Cold Sores (cont.)
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Cold Sores Diagnosis
The diagnosis of cold sores is usually based on the appearance of the lesions. Usually, no laboratory test is needed because most sores that look like cold sores are cold sores. Occasionally, mouth sores known as canker sores may be mistaken for cold sores. However, canker sores occur inside the mouth whereas recurrent cold sores usually occur on the lips. If there is a question about the diagnosis, a variety of tests are available, including viral culture and polymerase chain reaction (PCR). To do these tests, a swab is rubbed over an active blister. Swabbing the blister in an attempt to culture the virus in the lab works best in the first 24-48 hours before the blister has crusted over. There is also a way to test for herpes DNA in a swab that has been rubbed on the sore. This type of testing is called a "polymerase chain reaction" or PCR for short. PCR testing is very good at detecting herpes virus, but it is not as readily available as culture.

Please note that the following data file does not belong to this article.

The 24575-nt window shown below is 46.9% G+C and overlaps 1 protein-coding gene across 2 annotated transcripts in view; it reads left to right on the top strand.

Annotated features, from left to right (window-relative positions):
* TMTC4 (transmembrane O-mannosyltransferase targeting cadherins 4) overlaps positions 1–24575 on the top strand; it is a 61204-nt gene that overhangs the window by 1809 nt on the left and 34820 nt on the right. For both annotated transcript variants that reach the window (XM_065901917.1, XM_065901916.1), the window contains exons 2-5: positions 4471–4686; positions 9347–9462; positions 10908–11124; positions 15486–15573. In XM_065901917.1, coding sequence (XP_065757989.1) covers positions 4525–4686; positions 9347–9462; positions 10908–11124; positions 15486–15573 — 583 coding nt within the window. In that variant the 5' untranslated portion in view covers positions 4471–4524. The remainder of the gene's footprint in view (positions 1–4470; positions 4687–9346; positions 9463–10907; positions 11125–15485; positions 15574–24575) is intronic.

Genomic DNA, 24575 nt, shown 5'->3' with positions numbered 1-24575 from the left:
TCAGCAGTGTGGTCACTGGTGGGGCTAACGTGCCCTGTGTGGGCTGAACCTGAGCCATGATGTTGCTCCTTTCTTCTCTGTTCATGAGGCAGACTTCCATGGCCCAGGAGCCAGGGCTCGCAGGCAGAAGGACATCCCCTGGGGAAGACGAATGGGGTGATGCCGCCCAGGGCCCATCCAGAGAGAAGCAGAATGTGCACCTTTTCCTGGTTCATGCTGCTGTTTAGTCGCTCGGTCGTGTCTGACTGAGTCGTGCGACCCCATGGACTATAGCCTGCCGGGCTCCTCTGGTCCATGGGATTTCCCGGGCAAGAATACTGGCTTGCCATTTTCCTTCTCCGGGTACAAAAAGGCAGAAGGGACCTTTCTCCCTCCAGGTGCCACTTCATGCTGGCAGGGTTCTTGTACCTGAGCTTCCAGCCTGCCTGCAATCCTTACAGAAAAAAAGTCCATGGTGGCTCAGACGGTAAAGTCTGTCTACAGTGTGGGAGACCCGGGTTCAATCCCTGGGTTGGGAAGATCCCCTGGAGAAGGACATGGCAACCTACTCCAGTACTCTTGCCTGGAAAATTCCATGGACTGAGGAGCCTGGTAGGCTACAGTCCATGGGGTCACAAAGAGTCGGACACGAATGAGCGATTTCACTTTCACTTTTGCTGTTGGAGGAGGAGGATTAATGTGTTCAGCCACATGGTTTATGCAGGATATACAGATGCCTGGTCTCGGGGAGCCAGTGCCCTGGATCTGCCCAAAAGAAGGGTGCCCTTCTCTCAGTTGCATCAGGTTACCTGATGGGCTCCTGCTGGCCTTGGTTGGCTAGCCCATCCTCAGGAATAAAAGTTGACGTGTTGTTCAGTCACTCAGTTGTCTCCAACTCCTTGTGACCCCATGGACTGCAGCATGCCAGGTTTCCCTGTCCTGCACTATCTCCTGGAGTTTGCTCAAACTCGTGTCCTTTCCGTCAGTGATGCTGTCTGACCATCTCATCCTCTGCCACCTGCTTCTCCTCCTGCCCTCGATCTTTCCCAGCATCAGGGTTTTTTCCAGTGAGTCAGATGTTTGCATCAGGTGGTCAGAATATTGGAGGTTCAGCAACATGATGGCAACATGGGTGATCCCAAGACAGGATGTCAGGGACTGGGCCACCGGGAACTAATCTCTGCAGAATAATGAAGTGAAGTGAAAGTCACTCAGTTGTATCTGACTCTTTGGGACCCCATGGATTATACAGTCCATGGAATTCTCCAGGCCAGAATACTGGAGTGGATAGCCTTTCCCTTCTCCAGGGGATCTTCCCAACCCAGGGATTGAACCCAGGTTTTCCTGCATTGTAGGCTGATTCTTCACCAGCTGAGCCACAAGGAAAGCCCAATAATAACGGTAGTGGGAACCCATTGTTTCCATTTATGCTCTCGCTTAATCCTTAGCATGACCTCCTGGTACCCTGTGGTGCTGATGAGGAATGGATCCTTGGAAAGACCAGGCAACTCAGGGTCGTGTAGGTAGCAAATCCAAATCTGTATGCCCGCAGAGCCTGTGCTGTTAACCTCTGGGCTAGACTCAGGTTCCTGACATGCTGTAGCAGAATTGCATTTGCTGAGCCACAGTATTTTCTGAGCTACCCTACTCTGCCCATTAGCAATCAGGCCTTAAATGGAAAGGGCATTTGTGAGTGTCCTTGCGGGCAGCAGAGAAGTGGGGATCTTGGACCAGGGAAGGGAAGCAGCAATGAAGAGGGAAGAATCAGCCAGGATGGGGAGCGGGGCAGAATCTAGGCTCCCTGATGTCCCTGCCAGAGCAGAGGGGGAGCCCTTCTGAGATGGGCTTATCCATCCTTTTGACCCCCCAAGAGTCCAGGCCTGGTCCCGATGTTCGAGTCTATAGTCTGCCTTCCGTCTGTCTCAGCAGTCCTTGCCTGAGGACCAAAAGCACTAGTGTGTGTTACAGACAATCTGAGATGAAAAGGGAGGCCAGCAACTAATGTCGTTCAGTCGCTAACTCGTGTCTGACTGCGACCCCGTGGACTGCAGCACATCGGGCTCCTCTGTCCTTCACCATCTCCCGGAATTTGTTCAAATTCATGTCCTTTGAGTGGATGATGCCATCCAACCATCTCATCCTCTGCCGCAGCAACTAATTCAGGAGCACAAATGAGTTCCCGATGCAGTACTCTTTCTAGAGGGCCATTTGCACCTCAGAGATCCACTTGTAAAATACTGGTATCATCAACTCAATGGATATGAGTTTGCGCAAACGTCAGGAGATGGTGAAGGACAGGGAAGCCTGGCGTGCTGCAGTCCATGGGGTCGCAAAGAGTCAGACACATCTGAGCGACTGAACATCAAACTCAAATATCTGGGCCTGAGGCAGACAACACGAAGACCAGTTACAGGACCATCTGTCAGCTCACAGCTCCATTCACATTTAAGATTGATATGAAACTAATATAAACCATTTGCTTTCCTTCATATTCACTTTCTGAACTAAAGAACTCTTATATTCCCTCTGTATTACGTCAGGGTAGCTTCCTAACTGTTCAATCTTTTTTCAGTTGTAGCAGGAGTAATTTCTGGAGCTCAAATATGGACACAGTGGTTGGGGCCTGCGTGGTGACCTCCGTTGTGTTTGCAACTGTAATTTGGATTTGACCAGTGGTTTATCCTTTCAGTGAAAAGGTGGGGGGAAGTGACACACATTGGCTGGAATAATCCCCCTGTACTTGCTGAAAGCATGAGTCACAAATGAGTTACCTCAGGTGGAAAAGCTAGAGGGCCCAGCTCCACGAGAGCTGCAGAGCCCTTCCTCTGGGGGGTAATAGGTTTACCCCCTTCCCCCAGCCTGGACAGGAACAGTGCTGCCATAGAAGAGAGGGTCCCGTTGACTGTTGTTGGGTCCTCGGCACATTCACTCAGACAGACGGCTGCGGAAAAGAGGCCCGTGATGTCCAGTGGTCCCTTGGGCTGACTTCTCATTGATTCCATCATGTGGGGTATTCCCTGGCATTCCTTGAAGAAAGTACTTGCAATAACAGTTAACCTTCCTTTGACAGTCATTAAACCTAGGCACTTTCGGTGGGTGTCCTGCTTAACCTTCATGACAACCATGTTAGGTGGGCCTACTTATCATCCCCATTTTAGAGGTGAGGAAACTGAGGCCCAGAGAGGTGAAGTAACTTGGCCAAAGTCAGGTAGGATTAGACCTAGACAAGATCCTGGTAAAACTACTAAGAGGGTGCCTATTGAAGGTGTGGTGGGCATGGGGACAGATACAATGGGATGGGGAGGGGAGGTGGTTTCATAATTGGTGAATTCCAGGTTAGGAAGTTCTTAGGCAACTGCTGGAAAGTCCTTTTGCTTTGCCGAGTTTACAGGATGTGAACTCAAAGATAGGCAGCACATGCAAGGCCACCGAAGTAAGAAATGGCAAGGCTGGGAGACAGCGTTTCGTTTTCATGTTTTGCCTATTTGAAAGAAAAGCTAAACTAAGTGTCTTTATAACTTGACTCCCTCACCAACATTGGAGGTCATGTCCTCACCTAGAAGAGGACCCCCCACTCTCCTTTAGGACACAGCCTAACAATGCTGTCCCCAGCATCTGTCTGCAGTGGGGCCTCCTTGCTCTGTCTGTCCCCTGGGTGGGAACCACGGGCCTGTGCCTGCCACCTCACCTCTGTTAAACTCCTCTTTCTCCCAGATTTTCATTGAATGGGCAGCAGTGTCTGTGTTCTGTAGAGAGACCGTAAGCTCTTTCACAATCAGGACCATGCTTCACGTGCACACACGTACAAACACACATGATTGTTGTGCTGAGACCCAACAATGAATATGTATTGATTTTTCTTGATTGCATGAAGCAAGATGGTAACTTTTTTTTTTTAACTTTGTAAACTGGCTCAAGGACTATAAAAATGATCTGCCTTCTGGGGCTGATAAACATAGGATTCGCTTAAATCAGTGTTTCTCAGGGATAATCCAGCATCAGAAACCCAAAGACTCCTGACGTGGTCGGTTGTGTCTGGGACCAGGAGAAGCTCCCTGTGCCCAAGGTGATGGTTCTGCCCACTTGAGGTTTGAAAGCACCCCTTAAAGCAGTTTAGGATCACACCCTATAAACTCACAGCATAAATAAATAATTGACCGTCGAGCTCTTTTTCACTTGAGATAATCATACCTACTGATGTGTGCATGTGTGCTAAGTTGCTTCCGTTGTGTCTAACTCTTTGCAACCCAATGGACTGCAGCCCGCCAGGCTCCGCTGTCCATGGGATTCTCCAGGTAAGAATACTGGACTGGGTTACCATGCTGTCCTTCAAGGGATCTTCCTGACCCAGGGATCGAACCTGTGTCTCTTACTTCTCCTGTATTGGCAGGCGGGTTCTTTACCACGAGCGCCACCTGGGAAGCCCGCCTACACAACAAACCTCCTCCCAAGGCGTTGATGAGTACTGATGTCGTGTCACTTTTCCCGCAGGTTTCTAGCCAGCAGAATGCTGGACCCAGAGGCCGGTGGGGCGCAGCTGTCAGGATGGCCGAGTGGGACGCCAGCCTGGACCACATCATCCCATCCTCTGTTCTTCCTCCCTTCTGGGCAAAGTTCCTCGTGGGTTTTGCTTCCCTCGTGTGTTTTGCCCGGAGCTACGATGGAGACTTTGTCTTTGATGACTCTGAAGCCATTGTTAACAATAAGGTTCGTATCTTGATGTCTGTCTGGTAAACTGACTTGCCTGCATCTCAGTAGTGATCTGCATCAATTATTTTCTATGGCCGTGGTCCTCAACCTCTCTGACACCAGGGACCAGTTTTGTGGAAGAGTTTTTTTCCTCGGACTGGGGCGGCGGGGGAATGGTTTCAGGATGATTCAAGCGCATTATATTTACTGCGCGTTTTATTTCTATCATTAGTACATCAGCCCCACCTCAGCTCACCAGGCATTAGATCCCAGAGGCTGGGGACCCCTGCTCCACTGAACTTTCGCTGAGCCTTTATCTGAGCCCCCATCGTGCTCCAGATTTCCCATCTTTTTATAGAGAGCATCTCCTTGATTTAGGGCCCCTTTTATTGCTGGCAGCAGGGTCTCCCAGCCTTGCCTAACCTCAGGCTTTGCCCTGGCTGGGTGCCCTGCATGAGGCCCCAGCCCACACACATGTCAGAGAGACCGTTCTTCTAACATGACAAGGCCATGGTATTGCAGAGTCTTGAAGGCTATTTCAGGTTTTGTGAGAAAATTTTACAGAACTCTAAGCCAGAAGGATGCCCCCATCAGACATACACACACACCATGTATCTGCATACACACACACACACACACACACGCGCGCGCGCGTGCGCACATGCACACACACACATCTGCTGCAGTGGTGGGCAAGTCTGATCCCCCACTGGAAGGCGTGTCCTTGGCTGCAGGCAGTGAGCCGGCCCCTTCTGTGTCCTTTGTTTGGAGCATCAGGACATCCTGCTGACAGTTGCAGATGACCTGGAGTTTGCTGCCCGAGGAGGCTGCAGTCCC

Blood tests for antibodies are not very useful, because finding antibodies to herpes just means that the body has been exposed to this virus at some point in the past. It does not tell if the current sore is due to herpes.
If the diagnosis is in doubt, the best approach is to encourage the person to see a doctor at the first sign of a sore. That will allow the clinician to see active lesions that can be tested by culture or PCR. If a delay is anticipated in being seen, a mobile phone or camera can be used to take pictures of the lesion to show to the physician.
Medically Reviewed by a Doctor on 5/7/2014
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